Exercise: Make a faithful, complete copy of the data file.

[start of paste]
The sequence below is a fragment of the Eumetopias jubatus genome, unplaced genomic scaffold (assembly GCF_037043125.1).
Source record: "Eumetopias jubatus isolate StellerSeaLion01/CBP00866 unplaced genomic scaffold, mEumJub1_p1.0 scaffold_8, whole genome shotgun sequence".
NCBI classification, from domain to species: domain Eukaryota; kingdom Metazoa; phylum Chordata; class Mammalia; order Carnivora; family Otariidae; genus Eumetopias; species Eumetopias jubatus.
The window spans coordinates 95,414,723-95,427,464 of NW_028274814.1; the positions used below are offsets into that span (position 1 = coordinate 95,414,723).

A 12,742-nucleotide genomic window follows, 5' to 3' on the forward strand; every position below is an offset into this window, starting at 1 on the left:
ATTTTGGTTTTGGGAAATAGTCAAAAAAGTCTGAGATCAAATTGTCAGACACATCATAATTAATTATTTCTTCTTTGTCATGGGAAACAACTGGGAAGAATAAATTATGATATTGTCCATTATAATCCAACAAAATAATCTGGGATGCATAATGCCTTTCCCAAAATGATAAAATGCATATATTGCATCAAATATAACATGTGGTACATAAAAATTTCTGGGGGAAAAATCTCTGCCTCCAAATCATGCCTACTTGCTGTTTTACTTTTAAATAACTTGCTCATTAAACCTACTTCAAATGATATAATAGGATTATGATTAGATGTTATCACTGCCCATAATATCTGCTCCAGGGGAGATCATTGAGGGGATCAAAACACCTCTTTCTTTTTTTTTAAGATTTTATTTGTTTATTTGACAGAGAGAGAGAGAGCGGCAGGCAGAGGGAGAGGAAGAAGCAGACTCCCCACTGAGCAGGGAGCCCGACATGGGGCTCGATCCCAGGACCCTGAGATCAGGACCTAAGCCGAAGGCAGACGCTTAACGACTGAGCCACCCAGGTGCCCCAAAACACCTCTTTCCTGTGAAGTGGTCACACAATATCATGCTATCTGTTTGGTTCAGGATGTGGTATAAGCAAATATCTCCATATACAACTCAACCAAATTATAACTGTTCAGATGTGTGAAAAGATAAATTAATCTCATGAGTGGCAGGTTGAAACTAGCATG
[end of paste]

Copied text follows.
The sequence below is a fragment of the Eumetopias jubatus genome, unplaced genomic scaffold (assembly GCF_037043125.1).
Source record: "Eumetopias jubatus isolate StellerSeaLion01/CBP00866 unplaced genomic scaffold, mEumJub1_p1.0 scaffold_8, whole genome shotgun sequence".
NCBI classification, from domain to species: domain Eukaryota; kingdom Metazoa; phylum Chordata; class Mammalia; order Carnivora; family Otariidae; genus Eumetopias; species Eumetopias jubatus.
The window spans coordinates 95,414,723-95,427,464 of NW_028274814.1; the positions used below are offsets into that span (position 1 = coordinate 95,414,723).

A 12,742-nucleotide genomic window follows, 5' to 3' on the forward strand; every position below is an offset into this window, starting at 1 on the left:
ATTTTGGTTTTGGGAAATAGTCAAAAAAGTCTGAGATCAAATTGTCAGACACATCATAATTAATTATTTCTTCTTTGTCATGGGAAACAACTGGGAAGAATAAATTATGATATTGTCCATTATAATCCAACAAAATAATCTGGGATGCATAATGCCTTTCCCAAAATGATAAAATGCATATATTGCATCAAATATAACATGTGGTACATAAAAATTTCTGGGGGAAAAATCTCTGCCTCCAAATCATGCCTACTTGCTGTTTTACTTTTAAATAACTTGCTCATTAAACCTACTTCAAATGATATAATAGGATTATGATTAGATGTTATCACTGCCCATAATATCTGCTCCAGGGGAGATCATTGAGGGGATCAAAACACCTCTTTCTTTTTTTTTAAGATTTTATTTGTTTATTTGACAGAGAGAGAGAGAGCGGCAGGCAGAGGGAGAGGAAGAAGCAGACTCCCCACTGAGCAGGGAGCCCGACATGGGGCTCGATCCCAGGACCCTGAGATCAGGACCTAAGCCGAAGGCAGACGCTTAACGACTGAGCCACCCAGGTGCCCCAAAACACCTCTTTCCTGTGAAGTGGTCACACAATATCATGCTATCTGTTTGGTTCAGGATGTGGTATAAGCAAATATCTCCATATACAACTCAACCAAATTATAACTGTTCAGATGTGTGAAAAGATAAATTAATCTCATGAGTGGCAGGTTGAAACTAGCATG